My fabric softener consists of filling half the dispenser with vinegar. Another good recipe is 1 cup baking soda, 1 cup vinegar, and 2 cups water. Be careful when mixing. I dissolve the baking soda in the water before adding the vinegar. You can pretreat stains with inexpensive shampoo or Ivory bar soap.

Use the dryer minimally. I do dry my towels and sheets. Some clothes like jeans I start in the dryer for 10 minutes and then finish by hanging them on one of those wooden laundry racks. The rest of the clothes don’t even see the inside of the dryer. This not only saves electricity but it’s better for the fabric. An added bonus is that the dryer has a lot less wear and tear.

Cleaning Supplies
December 19, 2007, 11:10 am
Filed under: Cleaning

Diluted white vinegar is great for cleaning windows and mirrors. I buy it in the gallon jugs.

Use baking soda to clean sinks, counters, and bathtubs. I buy it in bulk at the restaurant supply store. Once per week (don’t worry, I clean my shower more often but this I do once per week) I sprinkle some baking soda on the shower floor, take a wet sponge and keep dipping it in, and gently scrub all the walls and floor of the shower/bathtub. Then I take my morning shower which rinses away the residue. That is followed by my normal daily spray and wipe of the area.

Diluted vinegar makes a great air freshener.

For furniture polish, I mix 1/2 lemon oil with 1/2 white vinegar, put in spray bottle, shake well, and spray a soft cloth.

To clean linoleum, diluted white vinegar works well.

Can you tell I love my white vinegar?

Using homemade cleaners has the added benefit of leaving a healthier environment than chemical cleaners.

December 18, 2007, 12:24 pm
Filed under: exercise

80% of the people with gym memberships would actually be money ahead if they had opted to pay the day use fees instead. My church is holding their annual rummage sale and they asked that no one donate exercise equipment. Seems that all that equipment really does is give the UPS driver a good work out as he delivers and subsequently picks up the returns. Neither infrequently used gym memberships nor home exercise equipment that sees more service as a coat rack are typically frugal choices. That doesn’t mean that it doesn’t work for some. Obviously, 20% of those with health related memberships make good use of them. And I’m sure there is at least one person out there who uses his cross trainer religiously.

But companies make money selling you the latest and the greatest. They don’t want you to use the same exercise bike for 20 years. And you do have to renew your gym membership once per year so it’s really money spent with no tangible gain. What is a frugal person to do?

The first thing to decide what is realistic for you. If you’re shopping for exercise videos, lets you preview 743 different selections. I found that very helpful because, although exercising to salsa music sounded appealing, after previewing the video, I realized it wasn’t for me. That doesn’t mean it won’t be beneficial for others. It’s just not me. So shop around. Try various inexpensive methods of getting your exercise. I have a friend who has a piece of exercise equipment sitting in her house which she rarely uses. But she loves walking and gets lots of exercise doing it.

We have some pretty outrageous winter weather here so most of my exercise needs to happen inside the house. I bought a stability ball, a set of weights, a good pair of shoes, three exercise DVD’s and an inexpensive step aerobic thing which came with its own DVD. My favorite DVD includes 20 minutes of cardio, 20 minutes of strength, and 20 minutes of flexibility. If my time is limited, I do the cardio and 10 or so minutes of the strength. I rotate the four DVD’s so that I’m doing a pretty strenuous workout one day and one that is less taxing the next. Think I probably spent a total of $100 if you don’t include the shoes and I use it all. It’s made a huge difference in my energy level and, after three months, I’m quite a bit firmer. I can see that I’ll add to my collection from time to time to break the monotony but I don’t think anything will end up collecting dust or going to rummage sales.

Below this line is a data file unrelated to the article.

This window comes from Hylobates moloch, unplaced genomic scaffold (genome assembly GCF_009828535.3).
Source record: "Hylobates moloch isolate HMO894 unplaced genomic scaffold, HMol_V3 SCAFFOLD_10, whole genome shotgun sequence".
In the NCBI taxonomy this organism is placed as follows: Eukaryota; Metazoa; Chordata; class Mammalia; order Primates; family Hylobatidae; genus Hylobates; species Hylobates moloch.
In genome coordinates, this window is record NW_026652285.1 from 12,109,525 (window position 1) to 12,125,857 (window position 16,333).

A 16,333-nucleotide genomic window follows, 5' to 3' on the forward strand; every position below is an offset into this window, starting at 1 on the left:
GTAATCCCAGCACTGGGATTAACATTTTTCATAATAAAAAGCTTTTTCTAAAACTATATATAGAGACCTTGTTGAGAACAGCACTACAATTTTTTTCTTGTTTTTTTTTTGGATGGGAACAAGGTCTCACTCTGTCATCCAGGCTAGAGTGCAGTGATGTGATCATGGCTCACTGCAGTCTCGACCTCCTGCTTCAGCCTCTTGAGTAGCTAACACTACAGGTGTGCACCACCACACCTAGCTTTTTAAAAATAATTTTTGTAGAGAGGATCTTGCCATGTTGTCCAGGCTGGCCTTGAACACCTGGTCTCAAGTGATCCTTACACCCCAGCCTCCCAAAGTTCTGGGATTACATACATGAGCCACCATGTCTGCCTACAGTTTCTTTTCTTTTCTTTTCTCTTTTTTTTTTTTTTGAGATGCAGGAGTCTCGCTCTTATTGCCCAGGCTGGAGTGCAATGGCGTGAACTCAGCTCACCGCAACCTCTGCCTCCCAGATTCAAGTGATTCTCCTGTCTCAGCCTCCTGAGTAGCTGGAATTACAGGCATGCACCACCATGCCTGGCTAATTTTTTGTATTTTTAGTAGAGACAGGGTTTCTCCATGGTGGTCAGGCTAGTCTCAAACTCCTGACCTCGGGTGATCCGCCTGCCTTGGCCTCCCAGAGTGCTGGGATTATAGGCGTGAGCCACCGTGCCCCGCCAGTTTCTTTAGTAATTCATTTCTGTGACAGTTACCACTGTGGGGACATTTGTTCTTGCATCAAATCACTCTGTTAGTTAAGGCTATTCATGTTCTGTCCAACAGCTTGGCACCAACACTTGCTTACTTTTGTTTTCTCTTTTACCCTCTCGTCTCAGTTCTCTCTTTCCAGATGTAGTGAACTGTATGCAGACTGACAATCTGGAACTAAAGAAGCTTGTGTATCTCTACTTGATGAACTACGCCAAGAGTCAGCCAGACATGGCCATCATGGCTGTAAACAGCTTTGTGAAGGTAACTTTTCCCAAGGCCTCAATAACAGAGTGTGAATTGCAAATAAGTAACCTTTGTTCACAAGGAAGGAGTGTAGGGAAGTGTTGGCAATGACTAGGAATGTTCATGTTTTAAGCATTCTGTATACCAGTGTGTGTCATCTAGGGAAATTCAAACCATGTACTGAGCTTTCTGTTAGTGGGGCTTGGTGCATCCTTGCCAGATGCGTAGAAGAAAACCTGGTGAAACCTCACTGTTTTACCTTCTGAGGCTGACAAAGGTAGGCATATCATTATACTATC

December 17, 2007, 10:32 am
Filed under: diet | Tags: , ,

I just read an article about low cost meals to serve your family. The author acknowledged that they weren’t exactly healthy meals but then went on to say that they weren’t the health police so it didn’t matter. Yipes. Being unhealthy is about the least frugal choice a person can make. Not only is health care expensive, but existing with less than optimum health reduces energy and as well as productivity.

I recently underwent some medical tests which required about 48 hours of liquid only nourishment. Not the most enjoyable experience but, afterwards, I was able to reintroduce foods slowly so that I could determine how individual substances affected my body. Wow. As a result, I am now caffeine, gluten, and refined sugar free. I also know how to balance my meals and snacks so that I don’t end up binging or feeling listless.

I bought one of those 2.2 liter bottles so I can track my water consumption. I take it everywhere to make sure I’m consuming liquid regularly to stay hydrated. Confusing hunger with thirst used to be a big problem for me.

I no longer just grab an apple when I’m hungry. I always combine my fruit snacks with a bit of protein so the fructose doesn’t spike and then drain my blood sugar. I eat more vegetables and fewer fruits than I used to because most vegetables are lower on the glycemic index.

Three months after beginning this healthier way of eating, foods taste completely different. The other day I tried to sample a gluten free waffle with some real syrup on it. Yuck. The syrup tasted like molasses to me. Even baked potato chips are unappealing because of the high salt content. And I don’t go near chocolate. It honestly doesn’t taste good anymore.

Between my new eating habits and my exercise routine, I can actually eat my fill without gaining weight for the first time in my life. As an added bonus, my moods have leveled. I no longer have those moments when everything seems to irritate.

Healthy eating has definitely been a frugal choice.